Jesse James Selling Historical Hermann Göring’s WWII Volkswagen Beetle for $525,000
Updated March 18, 2017
There are plethora of attributes one can describe Jesse James with. Bodyguard for Slayer, Danzig, and Soundgarden, TV personality, bike builder, Paul Teutul’s arch nemesis, Sandra Bullock’s ex (cheating) husband, occasional nazi cosplayer, puppy killer, staunch Trump supporter, etc. The list goes on and on which testifies in James’s hyperactivity’s favor. Like him or not, when it comes to custom rides and historical vehicles, he’s the man to call upon.
And just a few days ago, an eBay listing with Jesse James-owned 1944 Volkswagen Beetle caused ruckus on the web. has subsequently been removed, but not before our keen eye caught glimpse of the Beetle in question. Asking for $525,000 for a Volkswagen Beetle that doesn’t appear to be in concours state tends to raise some questions, you know. Apparently, this Beetle was, once upon a time, owned by none other than Nazi Germany’s second most powerful man – inferior only to the führer. I’m talking about the former WWI ace, commander of the infamous Luftwaffe and founder of even more dreaded Gestapo. Ladies and gentlemen – the one and only Hermann Göring.
Now, Jesse James’s overly priced Beetle probably wasn’t actually owned by the fat man himself. It was one of 20 such cars delivered to the Luftwaffe officers in 1944, you see. However, as one of the very few wartime-production surviving examples of the iconic Beetle, it still is one rather prized possession. Especially if you have a “thing” for the nazi’s like our man Jesse here.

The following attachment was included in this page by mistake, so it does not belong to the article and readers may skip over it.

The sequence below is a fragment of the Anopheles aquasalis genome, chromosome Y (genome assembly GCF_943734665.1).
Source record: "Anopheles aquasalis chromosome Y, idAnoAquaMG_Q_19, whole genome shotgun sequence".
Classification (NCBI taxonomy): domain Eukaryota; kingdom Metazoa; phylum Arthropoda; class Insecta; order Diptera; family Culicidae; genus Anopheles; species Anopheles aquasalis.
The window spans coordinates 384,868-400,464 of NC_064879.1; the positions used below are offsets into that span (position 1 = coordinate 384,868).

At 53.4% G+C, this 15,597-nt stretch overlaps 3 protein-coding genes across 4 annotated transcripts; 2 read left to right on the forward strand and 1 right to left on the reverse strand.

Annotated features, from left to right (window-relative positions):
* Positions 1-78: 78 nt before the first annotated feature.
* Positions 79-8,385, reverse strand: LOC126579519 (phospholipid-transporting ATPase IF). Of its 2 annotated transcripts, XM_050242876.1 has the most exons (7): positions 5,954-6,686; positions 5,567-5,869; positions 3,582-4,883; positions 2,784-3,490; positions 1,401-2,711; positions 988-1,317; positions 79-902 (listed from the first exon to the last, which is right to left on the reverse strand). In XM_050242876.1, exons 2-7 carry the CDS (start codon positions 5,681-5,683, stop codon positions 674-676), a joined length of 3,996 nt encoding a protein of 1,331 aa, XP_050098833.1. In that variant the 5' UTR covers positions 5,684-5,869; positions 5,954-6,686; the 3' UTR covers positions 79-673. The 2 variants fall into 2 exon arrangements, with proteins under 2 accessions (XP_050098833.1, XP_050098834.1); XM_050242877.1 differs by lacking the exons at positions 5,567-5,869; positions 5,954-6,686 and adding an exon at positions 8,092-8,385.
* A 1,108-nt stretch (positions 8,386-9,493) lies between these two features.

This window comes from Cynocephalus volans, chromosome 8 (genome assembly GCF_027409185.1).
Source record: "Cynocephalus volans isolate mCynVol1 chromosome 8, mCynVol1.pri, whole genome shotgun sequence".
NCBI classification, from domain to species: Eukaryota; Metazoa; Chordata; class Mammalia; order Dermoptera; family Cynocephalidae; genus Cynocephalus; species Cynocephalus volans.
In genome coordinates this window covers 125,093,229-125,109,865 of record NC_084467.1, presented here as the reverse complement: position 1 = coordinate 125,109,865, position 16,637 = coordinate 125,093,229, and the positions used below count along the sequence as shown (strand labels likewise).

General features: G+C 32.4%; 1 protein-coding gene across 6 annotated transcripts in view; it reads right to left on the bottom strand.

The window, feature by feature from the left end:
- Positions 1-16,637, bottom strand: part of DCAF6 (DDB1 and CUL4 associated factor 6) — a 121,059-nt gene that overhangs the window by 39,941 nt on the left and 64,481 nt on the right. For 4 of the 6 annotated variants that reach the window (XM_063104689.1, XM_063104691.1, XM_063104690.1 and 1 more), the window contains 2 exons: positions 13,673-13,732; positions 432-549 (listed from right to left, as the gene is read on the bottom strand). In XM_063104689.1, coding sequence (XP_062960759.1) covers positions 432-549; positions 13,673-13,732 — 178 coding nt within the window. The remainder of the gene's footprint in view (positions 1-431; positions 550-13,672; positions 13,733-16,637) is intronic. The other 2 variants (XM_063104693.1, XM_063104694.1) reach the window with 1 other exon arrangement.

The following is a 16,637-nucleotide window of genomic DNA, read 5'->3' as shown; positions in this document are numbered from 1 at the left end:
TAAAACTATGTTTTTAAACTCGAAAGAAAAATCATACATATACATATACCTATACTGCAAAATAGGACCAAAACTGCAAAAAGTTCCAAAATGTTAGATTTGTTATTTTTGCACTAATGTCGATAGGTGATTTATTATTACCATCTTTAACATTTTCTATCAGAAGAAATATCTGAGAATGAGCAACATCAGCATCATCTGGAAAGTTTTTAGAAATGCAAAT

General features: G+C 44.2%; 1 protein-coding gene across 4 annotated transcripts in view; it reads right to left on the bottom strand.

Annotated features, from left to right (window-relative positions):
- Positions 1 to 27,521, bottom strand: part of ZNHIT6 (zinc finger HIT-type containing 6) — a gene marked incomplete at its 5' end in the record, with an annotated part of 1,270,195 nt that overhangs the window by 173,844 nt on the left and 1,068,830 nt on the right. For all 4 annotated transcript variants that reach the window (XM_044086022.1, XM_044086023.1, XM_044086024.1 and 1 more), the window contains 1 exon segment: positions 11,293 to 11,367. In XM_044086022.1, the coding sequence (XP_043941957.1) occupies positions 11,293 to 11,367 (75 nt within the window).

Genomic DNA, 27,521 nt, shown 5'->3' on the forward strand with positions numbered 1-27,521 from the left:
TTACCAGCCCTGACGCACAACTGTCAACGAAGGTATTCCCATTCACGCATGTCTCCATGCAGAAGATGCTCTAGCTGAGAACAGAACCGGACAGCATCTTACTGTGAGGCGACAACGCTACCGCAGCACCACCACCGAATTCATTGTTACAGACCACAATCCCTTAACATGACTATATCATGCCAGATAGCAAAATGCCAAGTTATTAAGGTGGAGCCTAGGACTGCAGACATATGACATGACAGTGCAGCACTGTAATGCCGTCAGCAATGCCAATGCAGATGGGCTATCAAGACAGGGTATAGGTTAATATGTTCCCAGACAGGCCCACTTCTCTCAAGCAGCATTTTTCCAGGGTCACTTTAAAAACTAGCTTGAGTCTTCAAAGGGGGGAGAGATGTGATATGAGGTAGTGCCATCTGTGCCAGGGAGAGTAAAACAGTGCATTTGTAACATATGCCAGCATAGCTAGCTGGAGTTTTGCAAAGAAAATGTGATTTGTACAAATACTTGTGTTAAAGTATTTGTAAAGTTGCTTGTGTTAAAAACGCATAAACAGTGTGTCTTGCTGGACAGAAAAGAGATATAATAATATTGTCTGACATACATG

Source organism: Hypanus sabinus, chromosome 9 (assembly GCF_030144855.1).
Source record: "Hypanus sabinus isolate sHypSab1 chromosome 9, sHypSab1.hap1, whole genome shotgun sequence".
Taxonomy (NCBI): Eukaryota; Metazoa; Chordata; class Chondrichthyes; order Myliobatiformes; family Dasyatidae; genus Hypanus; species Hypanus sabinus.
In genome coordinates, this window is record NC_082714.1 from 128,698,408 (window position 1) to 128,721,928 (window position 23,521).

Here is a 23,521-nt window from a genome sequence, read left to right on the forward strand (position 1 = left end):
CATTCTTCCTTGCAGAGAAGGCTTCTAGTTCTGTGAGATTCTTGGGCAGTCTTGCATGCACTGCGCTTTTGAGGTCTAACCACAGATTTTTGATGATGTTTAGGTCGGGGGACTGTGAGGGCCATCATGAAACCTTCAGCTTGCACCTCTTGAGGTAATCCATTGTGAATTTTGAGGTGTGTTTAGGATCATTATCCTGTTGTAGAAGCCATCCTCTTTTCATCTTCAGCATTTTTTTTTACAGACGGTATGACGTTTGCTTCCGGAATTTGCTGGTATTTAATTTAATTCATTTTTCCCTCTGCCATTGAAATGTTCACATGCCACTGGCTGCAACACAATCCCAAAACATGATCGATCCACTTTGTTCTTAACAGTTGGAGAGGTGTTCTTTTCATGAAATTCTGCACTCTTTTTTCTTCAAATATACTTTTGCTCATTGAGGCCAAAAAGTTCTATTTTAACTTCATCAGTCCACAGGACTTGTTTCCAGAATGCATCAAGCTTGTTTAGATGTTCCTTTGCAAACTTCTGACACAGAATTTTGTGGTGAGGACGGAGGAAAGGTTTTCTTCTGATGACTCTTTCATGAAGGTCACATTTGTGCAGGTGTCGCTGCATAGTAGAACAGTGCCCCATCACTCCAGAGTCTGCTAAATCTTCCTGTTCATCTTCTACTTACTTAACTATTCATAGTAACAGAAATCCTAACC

This example is the all-wheel drive Typ 82 E Kommandeurwagen with the chassis number of 5-033568. It rolled off the assembly line on February 8, 1944 and went straight to the Göring’s Luftwaffe offices. It was basically a Kübelwagen chassis (sort of a nazi Willys MB) with a Beetle’s body upon it. Stronger engine, transmission, knobbly tires and portal rear axle were all courtesy of the Typ 166 Schwimmwagen amphibious vehicle. Only 669 such versatile Kommandeurwagens were likely produced in total. Before the allies destroyed most of Volkswagen’s facilities toward the end of the war, that is. When Brits took over after the war, they made a handful additional models in order to utilize the leftover parts. Those few post-war models can be recognized by a front roller instead of a bumper.
Whether this was one of Jesse James’s marketing stunts or a real deal, will likely be known soon when/if he decides to revive the listing. Until then, we can only imagine ourselves cruising the streets in this overly priced Volkswagen Beetle, wearing one of those stylish Hugo Boss-designed Feldmarschall uniforms. Or not!